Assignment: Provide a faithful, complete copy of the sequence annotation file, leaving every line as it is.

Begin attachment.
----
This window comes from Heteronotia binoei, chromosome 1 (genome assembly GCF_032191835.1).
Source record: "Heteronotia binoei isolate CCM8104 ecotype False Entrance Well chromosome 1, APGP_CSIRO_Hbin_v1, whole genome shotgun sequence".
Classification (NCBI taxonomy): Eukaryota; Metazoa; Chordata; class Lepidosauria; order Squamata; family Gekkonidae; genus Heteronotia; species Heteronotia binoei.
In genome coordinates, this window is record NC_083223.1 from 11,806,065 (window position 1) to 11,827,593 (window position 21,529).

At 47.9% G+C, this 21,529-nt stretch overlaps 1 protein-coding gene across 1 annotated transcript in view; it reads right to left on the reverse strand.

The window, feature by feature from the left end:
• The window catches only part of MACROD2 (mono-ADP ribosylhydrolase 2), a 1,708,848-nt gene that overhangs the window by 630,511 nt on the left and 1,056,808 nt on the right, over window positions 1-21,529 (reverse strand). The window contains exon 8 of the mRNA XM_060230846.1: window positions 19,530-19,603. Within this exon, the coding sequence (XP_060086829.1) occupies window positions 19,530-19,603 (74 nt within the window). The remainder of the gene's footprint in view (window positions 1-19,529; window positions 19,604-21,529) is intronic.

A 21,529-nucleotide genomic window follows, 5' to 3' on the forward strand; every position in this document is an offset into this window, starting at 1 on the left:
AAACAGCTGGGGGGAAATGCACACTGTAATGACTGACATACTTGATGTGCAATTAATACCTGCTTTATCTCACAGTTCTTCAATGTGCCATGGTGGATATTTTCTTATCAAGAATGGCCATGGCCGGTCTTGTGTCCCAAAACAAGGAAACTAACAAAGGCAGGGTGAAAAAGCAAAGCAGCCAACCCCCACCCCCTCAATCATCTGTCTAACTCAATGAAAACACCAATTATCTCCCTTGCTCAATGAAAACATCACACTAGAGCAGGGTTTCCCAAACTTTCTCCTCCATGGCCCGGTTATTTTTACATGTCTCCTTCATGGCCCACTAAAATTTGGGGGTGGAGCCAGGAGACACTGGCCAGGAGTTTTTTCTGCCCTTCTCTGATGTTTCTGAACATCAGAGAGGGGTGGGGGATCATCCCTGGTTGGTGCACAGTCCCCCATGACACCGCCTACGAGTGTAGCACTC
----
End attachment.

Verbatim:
This window comes from Heteronotia binoei, chromosome 1 (genome assembly GCF_032191835.1).
Source record: "Heteronotia binoei isolate CCM8104 ecotype False Entrance Well chromosome 1, APGP_CSIRO_Hbin_v1, whole genome shotgun sequence".
Classification (NCBI taxonomy): Eukaryota; Metazoa; Chordata; class Lepidosauria; order Squamata; family Gekkonidae; genus Heteronotia; species Heteronotia binoei.
In genome coordinates, this window is record NC_083223.1 from 11,806,065 (window position 1) to 11,827,593 (window position 21,529).

At 47.9% G+C, this 21,529-nt stretch overlaps 1 protein-coding gene across 1 annotated transcript in view; it reads right to left on the reverse strand.

The window, feature by feature from the left end:
• The window catches only part of MACROD2 (mono-ADP ribosylhydrolase 2), a 1,708,848-nt gene that overhangs the window by 630,511 nt on the left and 1,056,808 nt on the right, over window positions 1-21,529 (reverse strand). The window contains exon 8 of the mRNA XM_060230846.1: window positions 19,530-19,603. Within this exon, the coding sequence (XP_060086829.1) occupies window positions 19,530-19,603 (74 nt within the window). The remainder of the gene's footprint in view (window positions 1-19,529; window positions 19,604-21,529) is intronic.

A 21,529-nucleotide genomic window follows, 5' to 3' on the forward strand; every position in this document is an offset into this window, starting at 1 on the left:
AAACAGCTGGGGGGAAATGCACACTGTAATGACTGACATACTTGATGTGCAATTAATACCTGCTTTATCTCACAGTTCTTCAATGTGCCATGGTGGATATTTTCTTATCAAGAATGGCCATGGCCGGTCTTGTGTCCCAAAACAAGGAAACTAACAAAGGCAGGGTGAAAAAGCAAAGCAGCCAACCCCCACCCCCTCAATCATCTGTCTAACTCAATGAAAACACCAATTATCTCCCTTGCTCAATGAAAACATCACACTAGAGCAGGGTTTCCCAAACTTTCTCCTCCATGGCCCGGTTATTTTTACATGTCTCCTTCATGGCCCACTAAAATTTGGGGGTGGAGCCAGGAGACACTGGCCAGGAGTTTTTTCTGCCCTTCTCTGATGTTTCTGAACATCAGAGAGGGGTGGGGGATCATCCCTGGTTGGTGCACAGTCCCCCATGACACCGCCTACGAGTGTAGCACTC